@garffi: In other words $1,125 worth of goods could be brought back after factoring 20% depreciation.

            A family of four could therefore then bring in $4,500.

            •  

              @burningrage: Maybe? However, I'd assume depreciation rate is dependant on how the border control officers calculate it. Travellers can try at their own risk…

    • +3 votes

      I remembered my partner telling me she overhead the TRS agent ask someone "are you bringing this back into Australia?", and the idiot responded "yes".

      So committing fraud is the way to not be an idiot?

  •  

    I've been asked about bringing items back (this was in November) and warned I'll get flagged. Nothing happened upon my return though.

  • +4 votes

    "Interrogated"

    Questioned about the purchase

    "Threatened"

    Advised of the rule and warned

    •  

      yeah I must say nothing in the OP's post sounds like interrogation or threatening. Sounds like they were doing their job.

  •  

    I've taken a Mavic drone overseas (Greek Islands - the father-in-law wanted to play with his new b'day toy on holiday with us, but my name was on the receipt).

    Had the Mrs come with me, refund of GST on $1600-odd purchase with no trouble. Said we'd be returning as a couple on the same plane etc. & all good.

    If you know the rules (& aren't a smartarse about knowing 'em), they seem to be fine. Or at least in my experience, anyway.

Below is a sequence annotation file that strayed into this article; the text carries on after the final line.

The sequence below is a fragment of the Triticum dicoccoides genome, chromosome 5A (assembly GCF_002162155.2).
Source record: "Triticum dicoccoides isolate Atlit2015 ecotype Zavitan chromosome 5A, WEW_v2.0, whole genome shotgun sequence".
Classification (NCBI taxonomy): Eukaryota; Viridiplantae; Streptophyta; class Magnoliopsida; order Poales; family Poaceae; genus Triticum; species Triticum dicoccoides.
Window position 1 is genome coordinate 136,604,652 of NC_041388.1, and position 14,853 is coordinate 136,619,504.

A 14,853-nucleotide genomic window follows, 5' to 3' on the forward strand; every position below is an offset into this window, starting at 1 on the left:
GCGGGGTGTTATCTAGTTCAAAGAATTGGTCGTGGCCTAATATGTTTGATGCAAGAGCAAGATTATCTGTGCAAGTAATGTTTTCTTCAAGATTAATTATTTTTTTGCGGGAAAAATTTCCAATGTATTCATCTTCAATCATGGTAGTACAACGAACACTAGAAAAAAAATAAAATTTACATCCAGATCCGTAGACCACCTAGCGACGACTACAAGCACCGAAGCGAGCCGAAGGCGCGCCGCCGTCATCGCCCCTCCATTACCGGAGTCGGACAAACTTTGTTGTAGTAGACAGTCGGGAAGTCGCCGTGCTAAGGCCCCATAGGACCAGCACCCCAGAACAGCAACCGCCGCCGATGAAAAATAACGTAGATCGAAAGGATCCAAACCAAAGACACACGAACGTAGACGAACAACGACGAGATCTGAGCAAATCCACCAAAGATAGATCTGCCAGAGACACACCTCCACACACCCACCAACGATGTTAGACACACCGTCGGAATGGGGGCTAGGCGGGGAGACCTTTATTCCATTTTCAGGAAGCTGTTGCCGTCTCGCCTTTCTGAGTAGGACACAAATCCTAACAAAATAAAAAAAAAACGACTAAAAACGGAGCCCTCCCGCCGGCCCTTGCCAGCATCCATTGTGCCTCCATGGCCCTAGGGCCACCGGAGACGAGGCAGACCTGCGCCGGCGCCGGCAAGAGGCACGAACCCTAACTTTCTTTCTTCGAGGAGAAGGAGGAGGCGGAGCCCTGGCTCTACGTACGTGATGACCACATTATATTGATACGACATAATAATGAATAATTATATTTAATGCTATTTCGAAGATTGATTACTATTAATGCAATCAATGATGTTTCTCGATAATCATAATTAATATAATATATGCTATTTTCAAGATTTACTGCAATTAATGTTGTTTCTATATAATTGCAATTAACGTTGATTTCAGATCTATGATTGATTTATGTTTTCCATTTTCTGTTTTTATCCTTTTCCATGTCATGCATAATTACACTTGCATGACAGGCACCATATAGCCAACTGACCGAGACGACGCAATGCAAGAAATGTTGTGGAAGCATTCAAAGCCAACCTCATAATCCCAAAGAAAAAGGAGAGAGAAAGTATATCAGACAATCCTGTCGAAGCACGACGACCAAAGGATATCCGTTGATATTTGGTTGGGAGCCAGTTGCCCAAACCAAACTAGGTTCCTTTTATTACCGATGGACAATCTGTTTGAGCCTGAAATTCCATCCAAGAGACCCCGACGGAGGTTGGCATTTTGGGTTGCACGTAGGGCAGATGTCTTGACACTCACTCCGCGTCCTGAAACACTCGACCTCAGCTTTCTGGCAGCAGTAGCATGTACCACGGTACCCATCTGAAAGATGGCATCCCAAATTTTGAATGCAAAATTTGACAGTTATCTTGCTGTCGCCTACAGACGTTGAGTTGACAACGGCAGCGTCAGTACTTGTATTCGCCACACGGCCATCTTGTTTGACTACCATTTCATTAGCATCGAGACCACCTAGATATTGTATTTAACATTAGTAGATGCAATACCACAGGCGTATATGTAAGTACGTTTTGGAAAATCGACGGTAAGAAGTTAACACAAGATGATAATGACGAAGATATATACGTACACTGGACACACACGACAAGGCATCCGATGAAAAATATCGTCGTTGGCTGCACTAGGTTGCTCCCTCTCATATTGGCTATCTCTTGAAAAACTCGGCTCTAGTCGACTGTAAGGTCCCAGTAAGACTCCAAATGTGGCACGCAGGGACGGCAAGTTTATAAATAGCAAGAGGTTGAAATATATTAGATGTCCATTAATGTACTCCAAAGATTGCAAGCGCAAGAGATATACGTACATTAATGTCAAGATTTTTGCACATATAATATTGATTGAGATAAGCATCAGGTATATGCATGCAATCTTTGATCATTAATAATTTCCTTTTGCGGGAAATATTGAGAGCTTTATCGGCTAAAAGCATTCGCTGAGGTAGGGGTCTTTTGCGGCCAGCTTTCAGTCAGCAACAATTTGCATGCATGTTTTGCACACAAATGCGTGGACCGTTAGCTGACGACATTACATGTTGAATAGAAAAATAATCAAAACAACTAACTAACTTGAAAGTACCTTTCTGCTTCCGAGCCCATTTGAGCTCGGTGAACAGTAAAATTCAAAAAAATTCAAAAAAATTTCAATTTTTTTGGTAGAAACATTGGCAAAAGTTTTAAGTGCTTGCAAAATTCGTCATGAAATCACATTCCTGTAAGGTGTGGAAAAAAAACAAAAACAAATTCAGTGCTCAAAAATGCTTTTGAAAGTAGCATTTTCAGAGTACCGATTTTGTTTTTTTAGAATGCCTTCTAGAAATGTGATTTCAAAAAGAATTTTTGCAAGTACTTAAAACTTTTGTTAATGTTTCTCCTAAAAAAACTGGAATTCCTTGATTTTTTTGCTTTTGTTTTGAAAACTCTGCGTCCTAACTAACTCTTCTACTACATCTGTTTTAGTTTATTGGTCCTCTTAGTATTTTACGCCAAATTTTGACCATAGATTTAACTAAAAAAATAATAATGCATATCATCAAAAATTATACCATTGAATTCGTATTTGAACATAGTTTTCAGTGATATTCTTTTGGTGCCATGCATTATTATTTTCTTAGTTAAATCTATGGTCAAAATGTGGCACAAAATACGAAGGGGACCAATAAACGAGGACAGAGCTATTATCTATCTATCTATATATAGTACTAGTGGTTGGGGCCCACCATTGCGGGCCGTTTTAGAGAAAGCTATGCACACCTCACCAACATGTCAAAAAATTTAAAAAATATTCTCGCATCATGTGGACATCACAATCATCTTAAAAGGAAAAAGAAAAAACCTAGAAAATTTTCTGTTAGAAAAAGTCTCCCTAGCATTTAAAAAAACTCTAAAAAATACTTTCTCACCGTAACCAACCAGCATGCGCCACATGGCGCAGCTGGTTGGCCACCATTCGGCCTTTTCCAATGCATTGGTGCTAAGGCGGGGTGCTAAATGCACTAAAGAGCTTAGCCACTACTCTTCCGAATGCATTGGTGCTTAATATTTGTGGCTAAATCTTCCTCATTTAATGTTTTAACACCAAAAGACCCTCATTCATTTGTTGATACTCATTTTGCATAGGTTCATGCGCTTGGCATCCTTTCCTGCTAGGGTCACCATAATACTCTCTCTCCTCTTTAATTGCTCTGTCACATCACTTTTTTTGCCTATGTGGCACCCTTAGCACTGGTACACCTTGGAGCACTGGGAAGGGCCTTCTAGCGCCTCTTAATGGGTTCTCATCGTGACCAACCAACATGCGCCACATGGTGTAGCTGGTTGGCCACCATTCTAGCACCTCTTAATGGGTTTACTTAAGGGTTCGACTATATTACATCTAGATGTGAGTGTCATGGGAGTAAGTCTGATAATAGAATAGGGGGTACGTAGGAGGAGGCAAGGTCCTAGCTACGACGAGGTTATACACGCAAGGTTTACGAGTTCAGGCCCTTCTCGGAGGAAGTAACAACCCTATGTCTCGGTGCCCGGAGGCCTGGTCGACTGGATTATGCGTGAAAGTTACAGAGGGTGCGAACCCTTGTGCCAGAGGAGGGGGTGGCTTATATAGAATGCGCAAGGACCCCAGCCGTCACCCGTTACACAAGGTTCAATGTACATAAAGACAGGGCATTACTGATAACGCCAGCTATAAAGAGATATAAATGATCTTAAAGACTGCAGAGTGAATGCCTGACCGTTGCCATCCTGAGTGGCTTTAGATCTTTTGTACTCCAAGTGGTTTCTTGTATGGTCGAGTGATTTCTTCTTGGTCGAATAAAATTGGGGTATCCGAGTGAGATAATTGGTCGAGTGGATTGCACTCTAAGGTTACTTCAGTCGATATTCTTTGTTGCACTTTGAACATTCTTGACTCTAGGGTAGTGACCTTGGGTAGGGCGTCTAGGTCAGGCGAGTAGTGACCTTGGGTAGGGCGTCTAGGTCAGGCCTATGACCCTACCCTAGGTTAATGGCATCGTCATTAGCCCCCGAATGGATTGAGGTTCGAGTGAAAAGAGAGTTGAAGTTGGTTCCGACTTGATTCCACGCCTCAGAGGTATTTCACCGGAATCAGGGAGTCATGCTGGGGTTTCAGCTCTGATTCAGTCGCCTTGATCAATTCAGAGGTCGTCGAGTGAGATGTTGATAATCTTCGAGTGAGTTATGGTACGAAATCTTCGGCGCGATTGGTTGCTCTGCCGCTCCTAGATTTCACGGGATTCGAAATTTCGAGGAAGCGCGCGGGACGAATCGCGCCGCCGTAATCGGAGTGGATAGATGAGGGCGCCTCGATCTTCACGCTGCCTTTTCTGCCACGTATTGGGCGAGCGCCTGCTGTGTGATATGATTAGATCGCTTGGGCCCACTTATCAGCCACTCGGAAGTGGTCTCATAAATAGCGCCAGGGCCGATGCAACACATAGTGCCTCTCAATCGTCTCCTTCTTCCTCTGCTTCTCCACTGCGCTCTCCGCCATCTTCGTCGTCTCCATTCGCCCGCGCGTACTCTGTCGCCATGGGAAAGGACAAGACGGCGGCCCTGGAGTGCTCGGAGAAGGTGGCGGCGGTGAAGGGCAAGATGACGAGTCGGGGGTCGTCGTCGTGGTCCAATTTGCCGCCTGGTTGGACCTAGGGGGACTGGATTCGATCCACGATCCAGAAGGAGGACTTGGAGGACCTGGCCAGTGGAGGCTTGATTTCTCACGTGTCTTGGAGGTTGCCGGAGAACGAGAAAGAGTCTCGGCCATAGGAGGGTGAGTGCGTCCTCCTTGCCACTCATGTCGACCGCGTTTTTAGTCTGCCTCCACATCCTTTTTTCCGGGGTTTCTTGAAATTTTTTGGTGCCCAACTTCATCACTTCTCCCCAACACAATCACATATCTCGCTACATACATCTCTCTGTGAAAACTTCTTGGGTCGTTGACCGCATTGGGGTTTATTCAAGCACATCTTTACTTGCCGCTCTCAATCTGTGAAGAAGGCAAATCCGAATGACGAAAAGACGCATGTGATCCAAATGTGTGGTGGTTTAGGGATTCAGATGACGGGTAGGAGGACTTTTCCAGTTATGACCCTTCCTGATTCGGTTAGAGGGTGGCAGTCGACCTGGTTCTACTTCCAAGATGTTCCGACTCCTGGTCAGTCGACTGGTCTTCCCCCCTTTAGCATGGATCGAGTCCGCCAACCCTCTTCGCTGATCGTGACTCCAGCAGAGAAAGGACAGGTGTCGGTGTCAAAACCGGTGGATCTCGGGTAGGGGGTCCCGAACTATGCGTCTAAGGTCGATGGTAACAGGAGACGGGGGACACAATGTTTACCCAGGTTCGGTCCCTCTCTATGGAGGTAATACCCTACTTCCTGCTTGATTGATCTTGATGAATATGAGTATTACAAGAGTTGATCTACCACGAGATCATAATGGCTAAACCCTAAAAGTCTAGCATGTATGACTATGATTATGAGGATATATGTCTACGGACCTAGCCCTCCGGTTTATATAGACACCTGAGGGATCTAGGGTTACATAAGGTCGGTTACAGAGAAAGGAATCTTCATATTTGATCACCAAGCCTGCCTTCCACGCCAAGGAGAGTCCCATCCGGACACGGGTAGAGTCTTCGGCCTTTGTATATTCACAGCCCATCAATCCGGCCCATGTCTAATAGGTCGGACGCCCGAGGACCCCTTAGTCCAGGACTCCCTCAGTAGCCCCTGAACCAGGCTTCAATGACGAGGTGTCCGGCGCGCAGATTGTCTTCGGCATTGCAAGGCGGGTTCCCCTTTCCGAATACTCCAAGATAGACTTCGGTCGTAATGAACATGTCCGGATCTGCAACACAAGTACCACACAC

•  

    remember the items are used when you bring them back in the country after a weeks holiday so are only probably worth half the original value

  •  

    I give up

    What is TRS?

  •  

    Just declare it when you get back. I brought back $2.5k laptop and declared it. The officer asked how long ago did I buy it and i told him almost 3 months ago. Didn't ask me for the receipt and said it has depreciated below the limit $900, thank you for your honesty and you can go.

    •  

      I agree. MOST Australian residents would not be taking out high value items as 'overseas gifts'. And so they will be re-importing them.
      IMHO Customs should set alerts for Aust residents for any refunds over $100 ie item cost price $1100 or more.
      I suspect that anyone caught trying to scam the system will have to repay the whole TRS amount, as well as getting a record in the customs system. However such goods could also be seized by Customs and forfeited.

      •  

        How would they know it's the same item?

        They would need a complete inventory of everything you have when you leave, and then cross check upon return?? lol

  • Top